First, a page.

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Protein Implicated in Tumour Growth Found to Be Heavily Associated with Pancreatic Cancer

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When Nancy Klauber-DeMore, MD, began studying secreted frizzled-related protein 2, or SFRP2, it was as a breast cancer researcher and surgeon. Since she first showed in 2008 that the protein is involved in tumour growth and angiogenesis – the growth of new blood vessels to feed the tumour – she’s expanded her research to include osteosarcoma, a bone cancer that mostly affects children and young adults.

Now, in new findings published in Cancer Biomarkers, the MUSC Hollings Cancer Center researcher shows that SFRP2 is especially abundant in pancreatic cancer – and the more that it shows up, the worse outcome the patient is likely to have. However, the fact that so much SFRP2 is concentrated in the tumour, with very little in the surrounding normal tissue, also makes it a potential therapeutic target, Klauber-DeMore said.

“Our next steps will be to see if by blocking SFRP2, we could affect the tumour,” she said. “We could potentially affect tumour fibrosis. We could affect angiogenesis. We could kill the tumour cells themselves, and we could also affect the immune system as immunotherapy. So, for those reasons, we have described SFRP 2 as a potential biomarker and a potential therapeutic target for pancreatic cancer.”

Pancreatic cancer is especially difficult to treat, in part because it’s most often diagnosed after it’s already spread outside of the pancreas. A pancreatic cancer tumour grows within a thick stroma of connective tissue that not only prevents the effective delivery of chemotherapy but also interacts with the tumour to encourage its growth.

Pancreatic cancer is currently the third most common cause of cancer death and is on track to become the second most common by 2030.

Researchers have tried to attack the stroma, with mixed results. That shows that more research is needed into how all of the elements within the tumour microenvironment talk and influence each other, Klauber-DeMore said. Because SFRP2 has a role in stroma production, as well as preventing immune cells from springing into action, targeting SFRP2 could potentially have multiple effects on the tumour microenvironment, she said.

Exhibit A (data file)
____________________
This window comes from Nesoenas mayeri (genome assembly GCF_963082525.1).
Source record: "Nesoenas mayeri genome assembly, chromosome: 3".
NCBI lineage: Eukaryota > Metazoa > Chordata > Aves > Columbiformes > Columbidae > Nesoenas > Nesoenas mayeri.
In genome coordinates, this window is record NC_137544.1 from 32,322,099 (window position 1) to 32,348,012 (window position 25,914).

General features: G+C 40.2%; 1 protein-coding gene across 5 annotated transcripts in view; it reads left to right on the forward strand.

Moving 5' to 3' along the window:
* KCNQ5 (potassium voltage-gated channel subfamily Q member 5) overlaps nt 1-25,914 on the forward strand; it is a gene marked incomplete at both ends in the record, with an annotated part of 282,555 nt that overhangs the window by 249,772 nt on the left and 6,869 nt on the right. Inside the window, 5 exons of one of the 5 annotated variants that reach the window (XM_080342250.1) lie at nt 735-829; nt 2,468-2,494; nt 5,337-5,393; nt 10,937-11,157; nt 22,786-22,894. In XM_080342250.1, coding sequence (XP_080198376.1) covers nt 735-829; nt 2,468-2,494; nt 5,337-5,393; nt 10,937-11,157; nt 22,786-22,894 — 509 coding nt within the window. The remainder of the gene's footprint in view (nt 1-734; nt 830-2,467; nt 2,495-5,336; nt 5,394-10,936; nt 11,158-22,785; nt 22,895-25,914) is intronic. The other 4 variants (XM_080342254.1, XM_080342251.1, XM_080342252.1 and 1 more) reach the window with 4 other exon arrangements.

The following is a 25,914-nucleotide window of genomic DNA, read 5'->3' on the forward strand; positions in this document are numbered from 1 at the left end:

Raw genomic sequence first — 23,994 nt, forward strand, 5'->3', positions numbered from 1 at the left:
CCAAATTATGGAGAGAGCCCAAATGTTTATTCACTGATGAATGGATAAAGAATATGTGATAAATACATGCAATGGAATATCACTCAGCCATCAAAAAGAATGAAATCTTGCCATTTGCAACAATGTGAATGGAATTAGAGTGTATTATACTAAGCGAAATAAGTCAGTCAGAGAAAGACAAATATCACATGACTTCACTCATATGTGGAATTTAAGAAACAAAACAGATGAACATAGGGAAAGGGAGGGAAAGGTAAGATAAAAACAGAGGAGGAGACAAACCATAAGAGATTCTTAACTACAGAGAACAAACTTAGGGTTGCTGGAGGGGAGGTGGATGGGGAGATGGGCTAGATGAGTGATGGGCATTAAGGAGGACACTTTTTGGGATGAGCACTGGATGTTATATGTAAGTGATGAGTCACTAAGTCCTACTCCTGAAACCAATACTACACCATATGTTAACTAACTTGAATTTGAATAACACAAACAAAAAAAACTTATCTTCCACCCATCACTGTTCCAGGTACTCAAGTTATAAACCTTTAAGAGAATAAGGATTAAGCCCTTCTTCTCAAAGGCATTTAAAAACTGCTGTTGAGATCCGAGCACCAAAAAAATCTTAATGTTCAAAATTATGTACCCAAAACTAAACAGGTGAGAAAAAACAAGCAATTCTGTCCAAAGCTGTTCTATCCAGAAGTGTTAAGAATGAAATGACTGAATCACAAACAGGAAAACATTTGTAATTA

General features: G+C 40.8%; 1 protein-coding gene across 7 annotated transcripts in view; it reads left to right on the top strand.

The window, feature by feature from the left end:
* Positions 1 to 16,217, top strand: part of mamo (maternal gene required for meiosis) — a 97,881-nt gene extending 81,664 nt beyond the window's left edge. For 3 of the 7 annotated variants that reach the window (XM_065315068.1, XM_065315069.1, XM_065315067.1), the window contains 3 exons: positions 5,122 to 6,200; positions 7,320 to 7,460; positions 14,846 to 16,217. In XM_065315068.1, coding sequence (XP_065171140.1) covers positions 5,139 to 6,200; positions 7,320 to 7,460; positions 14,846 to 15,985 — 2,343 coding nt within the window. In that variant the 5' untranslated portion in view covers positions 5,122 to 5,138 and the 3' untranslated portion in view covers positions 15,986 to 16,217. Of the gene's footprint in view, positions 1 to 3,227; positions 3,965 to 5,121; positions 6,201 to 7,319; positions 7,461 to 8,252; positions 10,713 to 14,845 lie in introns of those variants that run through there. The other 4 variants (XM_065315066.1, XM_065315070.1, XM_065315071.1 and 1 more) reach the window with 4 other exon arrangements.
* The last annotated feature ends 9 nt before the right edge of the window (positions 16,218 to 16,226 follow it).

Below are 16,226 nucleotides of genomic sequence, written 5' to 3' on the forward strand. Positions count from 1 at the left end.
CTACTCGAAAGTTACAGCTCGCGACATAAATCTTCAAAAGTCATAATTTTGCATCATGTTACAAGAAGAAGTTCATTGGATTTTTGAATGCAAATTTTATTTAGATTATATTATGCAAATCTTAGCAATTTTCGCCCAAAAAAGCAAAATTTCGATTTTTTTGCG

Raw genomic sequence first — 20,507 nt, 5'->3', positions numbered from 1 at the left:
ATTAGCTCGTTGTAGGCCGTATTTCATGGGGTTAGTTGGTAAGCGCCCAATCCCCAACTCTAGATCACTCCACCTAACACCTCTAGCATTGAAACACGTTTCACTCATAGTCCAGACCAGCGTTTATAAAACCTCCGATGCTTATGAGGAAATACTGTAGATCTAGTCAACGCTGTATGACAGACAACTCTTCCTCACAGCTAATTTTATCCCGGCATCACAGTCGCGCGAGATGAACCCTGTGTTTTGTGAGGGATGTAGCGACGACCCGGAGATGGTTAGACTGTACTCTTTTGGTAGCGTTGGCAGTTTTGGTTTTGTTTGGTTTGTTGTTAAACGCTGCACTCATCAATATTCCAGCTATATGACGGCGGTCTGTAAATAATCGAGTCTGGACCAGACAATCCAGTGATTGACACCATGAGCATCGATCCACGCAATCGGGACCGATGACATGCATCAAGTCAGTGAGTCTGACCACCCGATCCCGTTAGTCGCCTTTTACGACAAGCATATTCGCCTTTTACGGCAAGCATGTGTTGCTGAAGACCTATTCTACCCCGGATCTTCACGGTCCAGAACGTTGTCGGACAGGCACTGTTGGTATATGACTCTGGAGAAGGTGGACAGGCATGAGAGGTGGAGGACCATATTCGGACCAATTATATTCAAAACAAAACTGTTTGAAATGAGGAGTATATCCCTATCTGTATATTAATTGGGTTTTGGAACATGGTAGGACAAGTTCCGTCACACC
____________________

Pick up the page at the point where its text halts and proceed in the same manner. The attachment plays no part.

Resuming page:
Klauber-DeMore came to pancreatic cancer after inputting SFRP2 into the Cancer Genome Atlas, a publicly available database of 33 cancers that have been molecularly characterised.

“You can look at expression of a gene in all different types of human cancer, and when we put SFRP2 in, the cancer that had the highest expression was pancreatic cancer,” she said. “And so that’s the reason that we started looking to see if SFRP2 was a target in pancreatic cancer.”

She then saw that patients with high levels of SFRP2 had lower odds of survival. Her lab subsequently investigated how SFRP2 relates to KRAS, a gene that’s heavily involved in pancreatic cancer when it mutates.

“When we silenced KRAS, it greatly reduced the expression of SFRP2. So, what this is saying is that KRAS, which is known to be one of the main drivers of pancreatic cancer, drives the expression of SFRP2,” Klauber-DeMore said.

Klauber-DeMore previously developed a humanised monoclonal antibody to SFRP2 that received rare pediatric disease designation from the US Food and Drug Administration for osteosarcoma. She co-founded Innova Therapeutics, along with CEO Robert Ryan, PhD, who plans to raise funds to be able to perform first-in-human clinical trials with this new drug. Although preclinical testing to date has concentrated on breast cancer, osteosarcoma, and angiosarcoma, the humanised monoclonal antibody could potentially have a role in pancreatic cancer as well.

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